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Caitlyn Butler - University of Massachusetts Amherst. Amherst, MA, US

Caitlyn Butler

Associate Professor of Civil and Industrial Engineering | University of Massachusetts Amherst


Caitlyn Butler’s research focuses on developing energy-efficient treatment strategies for both water and wastewater treatment.

Expertise (4)

Wastewater Surveillance

Microbial Fuel Cell Latrine

Biofilm Systems

Wastewater Treatment


Caitlyn Butler’s research focuses on developing energy-efficient treatment strategies for both water and wastewater treatment through the study of biofilm systems. She is interested in developing scalable process designs that could be easily integrated into existing treatment infrastructure and the ecology and function of the microorganisms that facilitate treatment.

Social Media

Education (2)

University of Notre Dame: Ph.D., Environmental Engineering

Smith College: B.S., Engineering Science

Select Publications (5)

Passive sampling to scale wastewater surveillance of infectious disease: Lessons learned from COVID-19

Science of The Total Environment


Much of what is known and theorized concerning passive sampling techniques has been developed considering chemical analytes. Yet, historically, biological analytes, such as Salmonella typhi, have been collected from wastewater via passive sampling with Moore swabs. In response to the COVID-19 pandemic, passive sampling is re-emerging as a promising technique to monitor SARS-CoV-2 RNA in wastewater.

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Quantifying the relationship between SARS-CoV-2 wastewater concentrations and building-level COVID-19 prevalence at an isolation residence using a passive sampling approach



SARS-CoV-2 RNA loads can be detected in the excreta of individuals with COVID-19 and have demonstrated positive correlations with clinical infection trends. Consequently, wastewater-based epidemiology (WBE) approaches have been implemented globally as a public health surveillance tool to monitor community-level prevalence of infections. The majority of wastewater specimens are gathered as either composite samples via automatic samplers (autosamplers) or grab samples. However, autosamplers are expensive and can be challenging to maintain in cold weather, while grab samples are particularly susceptible to temporal variation when sampling sewage directly from complex matrices outside residential buildings.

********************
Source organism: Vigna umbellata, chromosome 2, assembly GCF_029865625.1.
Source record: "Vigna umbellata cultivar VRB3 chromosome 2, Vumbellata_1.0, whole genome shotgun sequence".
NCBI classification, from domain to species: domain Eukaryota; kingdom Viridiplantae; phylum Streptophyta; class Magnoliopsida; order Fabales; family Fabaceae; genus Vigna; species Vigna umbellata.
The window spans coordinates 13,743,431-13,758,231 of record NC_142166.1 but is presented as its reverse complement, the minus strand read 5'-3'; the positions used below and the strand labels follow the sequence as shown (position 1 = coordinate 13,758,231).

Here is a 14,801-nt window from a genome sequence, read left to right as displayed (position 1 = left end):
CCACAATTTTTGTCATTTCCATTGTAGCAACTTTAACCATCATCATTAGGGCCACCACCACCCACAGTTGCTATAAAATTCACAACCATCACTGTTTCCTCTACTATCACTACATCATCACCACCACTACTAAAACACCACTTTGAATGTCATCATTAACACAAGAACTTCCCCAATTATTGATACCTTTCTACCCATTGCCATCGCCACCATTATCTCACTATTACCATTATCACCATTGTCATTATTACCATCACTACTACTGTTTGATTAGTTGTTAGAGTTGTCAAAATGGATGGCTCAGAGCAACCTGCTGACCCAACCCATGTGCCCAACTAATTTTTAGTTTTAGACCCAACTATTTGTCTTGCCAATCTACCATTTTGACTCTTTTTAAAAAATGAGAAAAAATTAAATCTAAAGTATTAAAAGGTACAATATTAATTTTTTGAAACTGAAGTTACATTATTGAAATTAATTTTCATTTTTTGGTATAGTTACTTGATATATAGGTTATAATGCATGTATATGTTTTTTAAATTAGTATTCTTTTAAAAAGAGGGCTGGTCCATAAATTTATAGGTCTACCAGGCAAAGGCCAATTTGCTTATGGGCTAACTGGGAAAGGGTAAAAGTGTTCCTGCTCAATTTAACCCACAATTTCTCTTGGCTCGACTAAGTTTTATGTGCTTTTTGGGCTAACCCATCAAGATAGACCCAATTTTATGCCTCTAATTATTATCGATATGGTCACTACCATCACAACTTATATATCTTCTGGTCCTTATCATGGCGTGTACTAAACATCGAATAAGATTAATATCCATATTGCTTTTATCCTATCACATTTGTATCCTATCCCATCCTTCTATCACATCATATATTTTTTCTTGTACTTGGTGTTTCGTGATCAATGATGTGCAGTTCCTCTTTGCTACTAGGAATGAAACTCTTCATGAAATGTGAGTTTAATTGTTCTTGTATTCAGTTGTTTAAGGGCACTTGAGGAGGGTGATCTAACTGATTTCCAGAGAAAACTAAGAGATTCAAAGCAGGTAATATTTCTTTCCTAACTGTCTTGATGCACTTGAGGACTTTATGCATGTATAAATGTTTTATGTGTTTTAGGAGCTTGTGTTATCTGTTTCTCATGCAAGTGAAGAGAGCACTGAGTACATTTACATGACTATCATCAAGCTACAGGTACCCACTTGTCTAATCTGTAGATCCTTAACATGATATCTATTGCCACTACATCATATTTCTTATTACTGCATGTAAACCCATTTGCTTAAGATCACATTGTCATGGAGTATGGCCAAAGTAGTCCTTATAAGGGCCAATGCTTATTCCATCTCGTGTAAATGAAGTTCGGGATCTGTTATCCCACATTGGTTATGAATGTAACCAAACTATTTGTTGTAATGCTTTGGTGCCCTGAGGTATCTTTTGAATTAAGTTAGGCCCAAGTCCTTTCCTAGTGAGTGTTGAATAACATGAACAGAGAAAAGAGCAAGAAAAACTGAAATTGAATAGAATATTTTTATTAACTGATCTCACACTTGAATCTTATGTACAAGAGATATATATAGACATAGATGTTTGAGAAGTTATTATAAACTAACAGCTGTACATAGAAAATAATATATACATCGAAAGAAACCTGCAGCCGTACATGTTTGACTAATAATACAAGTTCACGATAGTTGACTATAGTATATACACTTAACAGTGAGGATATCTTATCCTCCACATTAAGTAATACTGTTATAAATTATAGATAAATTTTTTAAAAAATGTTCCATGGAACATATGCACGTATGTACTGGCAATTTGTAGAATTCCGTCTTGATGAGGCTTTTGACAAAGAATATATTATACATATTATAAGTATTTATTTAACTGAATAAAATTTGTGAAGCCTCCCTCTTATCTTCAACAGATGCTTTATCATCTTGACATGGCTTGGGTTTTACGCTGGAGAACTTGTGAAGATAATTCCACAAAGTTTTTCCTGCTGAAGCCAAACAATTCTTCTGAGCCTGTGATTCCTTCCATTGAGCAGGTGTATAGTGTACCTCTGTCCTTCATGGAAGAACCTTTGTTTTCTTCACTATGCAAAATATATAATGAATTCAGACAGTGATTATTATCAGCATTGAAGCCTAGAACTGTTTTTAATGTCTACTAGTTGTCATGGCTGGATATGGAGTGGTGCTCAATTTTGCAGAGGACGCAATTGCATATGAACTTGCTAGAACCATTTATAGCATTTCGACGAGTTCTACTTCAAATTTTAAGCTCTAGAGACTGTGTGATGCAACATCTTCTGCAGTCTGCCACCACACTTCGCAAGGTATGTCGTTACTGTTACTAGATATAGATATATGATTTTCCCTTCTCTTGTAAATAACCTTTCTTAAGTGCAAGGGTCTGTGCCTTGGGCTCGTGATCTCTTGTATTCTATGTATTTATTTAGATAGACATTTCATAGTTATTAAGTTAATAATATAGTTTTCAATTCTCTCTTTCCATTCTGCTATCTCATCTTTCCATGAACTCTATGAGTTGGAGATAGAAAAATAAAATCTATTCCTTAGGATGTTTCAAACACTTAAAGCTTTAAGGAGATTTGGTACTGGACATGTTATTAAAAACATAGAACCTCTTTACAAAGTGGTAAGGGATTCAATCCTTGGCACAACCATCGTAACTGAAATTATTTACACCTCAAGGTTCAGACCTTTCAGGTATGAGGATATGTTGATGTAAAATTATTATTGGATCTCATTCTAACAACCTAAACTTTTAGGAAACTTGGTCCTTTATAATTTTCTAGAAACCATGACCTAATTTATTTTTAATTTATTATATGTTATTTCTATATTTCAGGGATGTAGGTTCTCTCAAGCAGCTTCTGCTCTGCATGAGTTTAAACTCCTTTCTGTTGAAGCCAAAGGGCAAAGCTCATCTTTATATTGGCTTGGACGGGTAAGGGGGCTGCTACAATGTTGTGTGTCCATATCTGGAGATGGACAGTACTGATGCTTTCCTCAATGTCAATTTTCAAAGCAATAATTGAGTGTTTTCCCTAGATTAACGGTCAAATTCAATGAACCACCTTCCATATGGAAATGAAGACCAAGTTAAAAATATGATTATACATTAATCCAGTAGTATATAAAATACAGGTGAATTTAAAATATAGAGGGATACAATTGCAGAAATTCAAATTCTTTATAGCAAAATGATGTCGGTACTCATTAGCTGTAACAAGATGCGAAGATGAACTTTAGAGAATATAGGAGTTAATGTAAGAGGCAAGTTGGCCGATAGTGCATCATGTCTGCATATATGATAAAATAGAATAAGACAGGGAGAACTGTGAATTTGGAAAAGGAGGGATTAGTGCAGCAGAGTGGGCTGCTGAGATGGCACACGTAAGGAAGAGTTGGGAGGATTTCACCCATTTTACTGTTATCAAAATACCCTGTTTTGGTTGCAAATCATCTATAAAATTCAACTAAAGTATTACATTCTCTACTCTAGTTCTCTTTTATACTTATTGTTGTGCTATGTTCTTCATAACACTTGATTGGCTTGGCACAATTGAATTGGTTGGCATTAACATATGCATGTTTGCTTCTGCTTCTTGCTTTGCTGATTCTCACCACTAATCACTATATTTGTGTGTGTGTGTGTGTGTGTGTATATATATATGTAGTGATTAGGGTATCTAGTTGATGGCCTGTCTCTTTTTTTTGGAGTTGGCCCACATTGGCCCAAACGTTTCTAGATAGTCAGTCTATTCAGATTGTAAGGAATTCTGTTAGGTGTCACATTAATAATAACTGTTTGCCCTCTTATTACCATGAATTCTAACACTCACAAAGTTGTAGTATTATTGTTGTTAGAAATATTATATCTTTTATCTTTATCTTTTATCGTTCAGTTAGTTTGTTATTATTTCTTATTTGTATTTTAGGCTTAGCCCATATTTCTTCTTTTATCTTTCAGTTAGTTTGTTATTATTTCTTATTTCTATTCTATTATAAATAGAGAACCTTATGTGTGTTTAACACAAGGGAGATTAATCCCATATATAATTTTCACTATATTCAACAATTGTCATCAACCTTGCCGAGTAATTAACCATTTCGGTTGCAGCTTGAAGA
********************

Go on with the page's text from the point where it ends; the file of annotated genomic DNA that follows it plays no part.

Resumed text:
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Wastewater surveillance for SARS-CoV-2 on college campuses: initial efforts, lessons learned, and research needs

International Journal of Environmental Research and Public Health


Wastewater surveillance for the severe acute respiratory syndrome coronavirus 2 (SARS-CoV-2) is an emerging approach to help identify the risk of a coronavirus disease (COVID-19) outbreak. This tool can contribute to public health surveillance at both community (wastewater treatment system) and institutional (e.g., colleges, prisons, and nursing homes) scales. This paper explores the successes, challenges, and lessons learned from initial wastewater surveillance efforts at colleges and university systems to inform future research, development and implementation. We present the experiences of 25 college and university systems in the United States that monitored campus wastewater for SARS-CoV-2 during the fall 2020 academic period.

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Heterogeneous diffusion of polystyrene nanoparticles through an alginate matrix: the role of cross-linking and particle size

Environmental Science & Technology


Most bacteria in natural and engineered environments grow and exist in biofilms. Recent investigations have shown that nanoparticles (NPs) interact with environmental biofilms, but these interactions are still not well characterized. Extracellular polymeric substances (EPS) are polymers secreted by bacteria to establish the functional and structural integrity of biofilms, and EPS porosity is a major contributor to NP access to and diffusion in biofilms.

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Role of Hydrodynamic Shear in the Oxygenic Photogranule (OPG) Wastewater Treatment Process

ACS ES&T Water


The role of hydrodynamic shear in the oxygenic photogranule (OPG) wastewater treatment process was investigated in three sequencing batch reactors (SBRs) operated under different shear conditions for 250 days.

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